Should you drive for UberEats?
Are you thinking about driving for UberEats to make some quick extra cash? I've done a tiny bit of regular Uber driving and a bit more of UberEats driving. Regular Uber driving is not for everyone. Apart from the usual, requiring a clean driving record, a newer car, and living in a city that offers Uber services, you'll need to enjoy continually meeting new people and engaging in chit-chat while being keenly aware of your driving. Regular Uber driving is not for me. UberEats driving, on the other hand, requires only picking up food from a restaurant and dropping it off to a customer (usually at their front door). Just delivering food from point A to B before it gets cold and a few cheerful greetings. Income equates to a bit above minimum wage (or maybe more if you can optimize your routine) once all your expense factors are considered.
Work any day you like at any time you like. Of course, lunch and dinner times are ideal for maximizing your income. Do just one delivery a day or do thirty, it's completely up to you.
Weekly payouts happen every Monday directly to your bank account (and the cash is usually accessible to you by Wednesday). It is also possible to get paid right away if you sign up for their Flex Pay option.
No dealing with money exchange as all payments and tips are handled within the UberEats app.
You do not need to spend time/money to keep your car as clean since customers won't be looking inside and will rarely care about the outside.
No stress from making navigation mistakes as nobody is watching you. Many times, I have missed a turn or have a bit of difficulty finding the customer, but it doesn't really matter as long as the food gets delivered in the end.
No chit-chatting with customers if that's not your thing. Although, I would advise providing a friendly greeting as you hand over the food.
You get to learn about new places to dine at. I know I've personally been introduced to a few local places I didn't even know existed that had items I want to try out.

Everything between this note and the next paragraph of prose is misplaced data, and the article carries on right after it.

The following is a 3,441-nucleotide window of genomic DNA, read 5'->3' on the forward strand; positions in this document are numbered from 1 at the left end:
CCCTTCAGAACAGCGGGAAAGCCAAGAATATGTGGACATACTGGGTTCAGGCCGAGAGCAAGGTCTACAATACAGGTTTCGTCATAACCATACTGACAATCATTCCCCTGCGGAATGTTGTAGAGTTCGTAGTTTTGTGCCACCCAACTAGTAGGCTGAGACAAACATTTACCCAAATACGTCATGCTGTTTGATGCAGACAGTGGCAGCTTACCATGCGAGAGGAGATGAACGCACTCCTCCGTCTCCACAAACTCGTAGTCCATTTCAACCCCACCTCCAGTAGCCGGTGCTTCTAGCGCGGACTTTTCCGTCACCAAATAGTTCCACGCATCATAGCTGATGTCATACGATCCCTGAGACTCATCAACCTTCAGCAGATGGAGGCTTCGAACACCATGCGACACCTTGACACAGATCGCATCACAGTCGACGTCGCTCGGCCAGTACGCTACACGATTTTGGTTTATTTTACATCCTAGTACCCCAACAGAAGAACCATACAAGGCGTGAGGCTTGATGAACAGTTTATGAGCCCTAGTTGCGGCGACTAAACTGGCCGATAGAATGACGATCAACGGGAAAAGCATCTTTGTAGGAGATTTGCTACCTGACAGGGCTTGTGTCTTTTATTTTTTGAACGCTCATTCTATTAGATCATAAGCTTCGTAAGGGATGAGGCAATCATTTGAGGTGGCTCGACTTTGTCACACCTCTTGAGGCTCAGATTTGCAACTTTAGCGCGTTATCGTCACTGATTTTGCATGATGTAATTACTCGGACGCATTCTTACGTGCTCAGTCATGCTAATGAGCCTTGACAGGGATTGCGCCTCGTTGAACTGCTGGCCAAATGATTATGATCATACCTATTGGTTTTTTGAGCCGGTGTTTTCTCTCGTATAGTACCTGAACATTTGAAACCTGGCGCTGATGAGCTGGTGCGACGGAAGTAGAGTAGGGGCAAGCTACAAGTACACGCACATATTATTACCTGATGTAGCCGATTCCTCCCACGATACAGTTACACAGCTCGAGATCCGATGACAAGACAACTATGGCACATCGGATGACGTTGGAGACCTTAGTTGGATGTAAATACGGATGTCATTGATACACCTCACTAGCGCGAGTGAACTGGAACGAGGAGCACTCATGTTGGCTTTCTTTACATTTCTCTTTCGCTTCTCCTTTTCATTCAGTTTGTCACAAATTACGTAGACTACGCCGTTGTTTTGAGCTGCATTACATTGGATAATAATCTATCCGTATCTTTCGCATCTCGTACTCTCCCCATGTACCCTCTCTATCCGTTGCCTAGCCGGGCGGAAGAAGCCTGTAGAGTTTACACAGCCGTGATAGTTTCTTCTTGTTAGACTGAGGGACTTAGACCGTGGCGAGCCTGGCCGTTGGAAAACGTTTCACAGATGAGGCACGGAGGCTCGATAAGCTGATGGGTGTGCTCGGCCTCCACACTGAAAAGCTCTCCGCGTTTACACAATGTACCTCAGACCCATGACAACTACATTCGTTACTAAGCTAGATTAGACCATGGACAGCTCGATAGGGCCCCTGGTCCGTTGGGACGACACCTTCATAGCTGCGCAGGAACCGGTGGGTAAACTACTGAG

You are doing more work for usually less cash (than doing regular Uber driving). Each trip requires you to get out of your vehicle, stand in line to wait for food to be prepared and/or packaged (more often than not, it will NOT be ready when you arrive). Get out of the car again to hand the food to the customer.
When you are first starting out, you will have some difficulty finding parking for the occasional restaurant (especially downtown locations). With time and experience, you will get to know all the popular UberEats restaurants in your service area and this will no longer be an issue.
Most trips are short, as this is food delivery and the product needs to reach the customer without getting cold. Short trips equate to less money per trip. Although, this may be a positive for you if you don't want to make longer trips.
Wear and tear on your car is to be expected, but this is the case with any type of delivery job. You will also be paying for your gas, so keep track of it. If you are up for it, you can opt to do bicycle deliveries if supported in your service area. In essence, getting paid to exercise. When doing bike deliveries, the system will prioritize assigning the shortest deliveries with smaller orders to you.
Some people don't like their car smelling of food, but I personally don't mind this.
You should get an insulated delivery bag or two. I have one cube-shaped bag for most deliveries and a larger pizza bag for pizza. I also carry a printed out sign in the car which says "UberEats - Driver on delivery - Please allow 10 minutes" just in case I need to do some questionable parking (which I really try to avoid). Some drivers will put in the extra effort to send a "Got your food, heading you way now" message to the customer once they are leaving the restaurant as well as a thank-you message after successful delivery. I put vidberg.com/delivery in my profile blurb just in case customers check me out it gives them a bit of extra information. All this is done to try and increase the chance of getting a tip from a satisfied customer.
If you really need to make some money quickly, have a car, and don't want to provide Uber taxi service, UberEats is the way to go. There are other food delivery gig economy companies out there as well like Skip The Dishes, DoorDash, GrubHub, Postmates and possibly others. I can't compare these as I only have experience with Uber. If you decide to sign up, please use my referral code dsac6ue which gets me and you extra bonuses.